In the standard gospel, salvation comes through expanding the ‘white corridor’ that runs along 83, pushing out the ‘bad Baltimore.’ The Grand Prix, the creative class, a shiny new development downtown – these are the pet miracles of urban renewal evangelism. But without justice, they can only be a mirage. Just as civil rights activists were willing to be beaten and bloodied because they knew that no-one is free unless all of us are free, not one of us can say he is truly wealthy as long as any of us is poor. As long as we’re erecting monuments to distraction, condo towers with a stunning view but no vision, we’ll be blind. No sustainable salvation can come of growing that privileged bubble. We’ll fool ourselves into complacency, into thinking we can ignore The Wire, and the bubble will burst.

Saving Baltimore requires a shift in thinking, a hard confrontation. It requires ambition and audacity – the kind that causes a person to get up every day and try to keep children from dying on the streets, to battle slumlords who profit from blight and misery, or fight to keep the prison industrial complex from throttling whole communities. We would do well to pay tribute and attention to those on the front lines of social change, who wrestle with the darkness, who suffer a thousand everyday defeats and win a thousand everyday victories in the struggle to make a better world.

Like them, we must grapple with the darkness. Most urgently, we must fight to end the drug war. As The Wire makes so vividly clear, the war on drugs has become a war on the urban underclass, a war on the most vulnerable and powerless. Each drug arrest in this city costs us at least $10,000. Statewide we spend hundreds of millions of dollars to incarcerate non-violent drug offenders, 90 percent of them African-American. This despite clear evidence that white and black people use and sell drugs at roughly the same rate.

In the starkest of terms, black (and poor) people are being arrested and incarcerated, their lives ruined, for something everyone does. And that is the greater cost. This war destroys families, robs children of their parents and leaves them destitute, cripples chances for employment and advancement, and causes young people to be murdered in the streets as they scuffle over turf in a society that gives them nowhere to call their own.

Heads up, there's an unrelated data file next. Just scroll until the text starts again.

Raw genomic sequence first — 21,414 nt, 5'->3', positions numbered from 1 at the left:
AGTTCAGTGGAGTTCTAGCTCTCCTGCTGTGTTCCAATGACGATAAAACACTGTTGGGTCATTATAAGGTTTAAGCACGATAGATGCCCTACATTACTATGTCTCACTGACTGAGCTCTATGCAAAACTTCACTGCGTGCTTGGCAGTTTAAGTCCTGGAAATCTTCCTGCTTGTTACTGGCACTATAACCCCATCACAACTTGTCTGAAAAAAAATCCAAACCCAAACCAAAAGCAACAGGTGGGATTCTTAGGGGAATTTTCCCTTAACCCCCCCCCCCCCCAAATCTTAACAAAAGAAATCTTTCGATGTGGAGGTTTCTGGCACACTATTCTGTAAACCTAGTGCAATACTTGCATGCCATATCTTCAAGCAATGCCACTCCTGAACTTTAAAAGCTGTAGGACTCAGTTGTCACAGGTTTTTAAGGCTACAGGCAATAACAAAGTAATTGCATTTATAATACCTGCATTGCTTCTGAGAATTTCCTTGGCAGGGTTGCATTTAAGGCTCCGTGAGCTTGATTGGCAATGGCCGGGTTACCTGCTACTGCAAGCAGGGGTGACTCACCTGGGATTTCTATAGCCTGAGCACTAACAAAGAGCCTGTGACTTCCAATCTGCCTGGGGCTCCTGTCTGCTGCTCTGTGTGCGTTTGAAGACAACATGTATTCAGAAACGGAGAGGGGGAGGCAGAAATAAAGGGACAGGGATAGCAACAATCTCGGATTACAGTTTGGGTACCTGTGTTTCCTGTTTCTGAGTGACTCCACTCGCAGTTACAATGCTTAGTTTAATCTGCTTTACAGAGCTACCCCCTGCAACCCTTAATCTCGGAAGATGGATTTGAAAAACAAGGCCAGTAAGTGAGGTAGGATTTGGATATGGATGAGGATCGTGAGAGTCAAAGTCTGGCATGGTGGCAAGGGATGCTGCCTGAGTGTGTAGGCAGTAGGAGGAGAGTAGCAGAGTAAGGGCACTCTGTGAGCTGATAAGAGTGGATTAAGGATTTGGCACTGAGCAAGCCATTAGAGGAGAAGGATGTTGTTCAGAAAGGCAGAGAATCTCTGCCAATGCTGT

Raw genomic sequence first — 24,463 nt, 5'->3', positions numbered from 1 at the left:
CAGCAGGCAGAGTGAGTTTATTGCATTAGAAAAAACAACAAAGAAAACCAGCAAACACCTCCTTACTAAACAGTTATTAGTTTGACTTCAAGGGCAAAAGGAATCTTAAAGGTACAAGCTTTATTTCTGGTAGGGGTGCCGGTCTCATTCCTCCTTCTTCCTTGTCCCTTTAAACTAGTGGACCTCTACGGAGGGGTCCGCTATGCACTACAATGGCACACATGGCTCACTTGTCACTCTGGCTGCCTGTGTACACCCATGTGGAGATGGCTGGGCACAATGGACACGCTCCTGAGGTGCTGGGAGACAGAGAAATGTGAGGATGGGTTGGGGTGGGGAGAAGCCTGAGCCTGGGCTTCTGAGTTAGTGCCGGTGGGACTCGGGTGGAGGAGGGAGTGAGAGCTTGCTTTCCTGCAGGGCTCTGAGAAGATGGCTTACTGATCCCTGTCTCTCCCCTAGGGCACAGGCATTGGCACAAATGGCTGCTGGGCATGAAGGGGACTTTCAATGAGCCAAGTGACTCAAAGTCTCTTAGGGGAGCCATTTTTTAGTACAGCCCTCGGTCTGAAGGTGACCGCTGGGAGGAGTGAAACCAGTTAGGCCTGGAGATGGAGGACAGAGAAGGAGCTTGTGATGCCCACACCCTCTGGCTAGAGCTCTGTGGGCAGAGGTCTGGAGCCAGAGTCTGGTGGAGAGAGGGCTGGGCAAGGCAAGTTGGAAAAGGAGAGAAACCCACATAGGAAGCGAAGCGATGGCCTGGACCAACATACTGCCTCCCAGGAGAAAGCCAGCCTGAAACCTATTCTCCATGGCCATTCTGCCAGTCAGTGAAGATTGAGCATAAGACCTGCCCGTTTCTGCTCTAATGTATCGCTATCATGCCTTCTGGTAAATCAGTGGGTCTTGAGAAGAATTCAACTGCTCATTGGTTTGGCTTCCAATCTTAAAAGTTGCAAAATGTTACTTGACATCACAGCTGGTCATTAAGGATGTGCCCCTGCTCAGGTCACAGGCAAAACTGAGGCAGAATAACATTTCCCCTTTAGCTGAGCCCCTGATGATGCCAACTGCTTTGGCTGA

We can change that story. Think what all the resources squandered on this folly could do if devoted to social change, what dynamism could be unleashed. Think of what it would mean to reclaim all the talent and energy lost to the criminal justice system and to the miasma of distrust and despair that crushes and humiliates the spirit and leaves so many feeling that the game is rigged against them.

This is about more than just one policy. Just as we condemn an addict to the clawing, scraping chaos of the criminal underworld when we force him into the shadows, so too do we deny ourselves a brighter future and invite in all the ills we run from by denying what The Wire says about us. Baltimore could be the one city in America that truly confronts the issue of its underclass and the ravages of exclusion rather than pretending it’s not there and brutalizing it when it rears its head. We must resolve that we don’t want to run from The Wire, but rather change the system that generates those conditions.

The engine of salvation is not in our stars but in ourselves. We need a Manhattan Project for transformation, a space race for social change. Let’s work to provide the greatest rewards to those whose efforts most benefit the least well off. Let’s energize social change makers to move to Baltimore and cultivate those already here. And let’s start treating them like rock stars, not martyred idealists.

Baltimore doesn’t have a PR problem; we have a poverty problem. We don’t need a better image; we need a better way. We need to celebrate and attract those who want to make a difference, not engage in a desperate charade to prove we’re just the same. So Just Say Yes – we ARE the Wire. Only then can we change the story. Only then can we start building a city of which we’ll never be ashamed, a place where every one of us is truly cherished.


Author Hasdai Westbrook

Variously described as "ChangeMonger-in-Chief," "dreamer and schemer," and "evil genius for good," Hasdai is the founder of ChangingMedia, a digital agency that helps visionary organizations harness the power of new media to create social change. An enthusiastic passport collector, Hasdai became a U.S. citizen on the 4th of July and is a fierce patriot with little to no interest in soccer. He has transformed a derelict lot into a flourishing urban farm as co-founder of Exeter Gardens, and is trying to make textiles sing with the Synesthesia Musical Loom Project. He has been carjacked in Baltimore but still loves it. His goal in life was to be a pirate, but he gets sea-sick.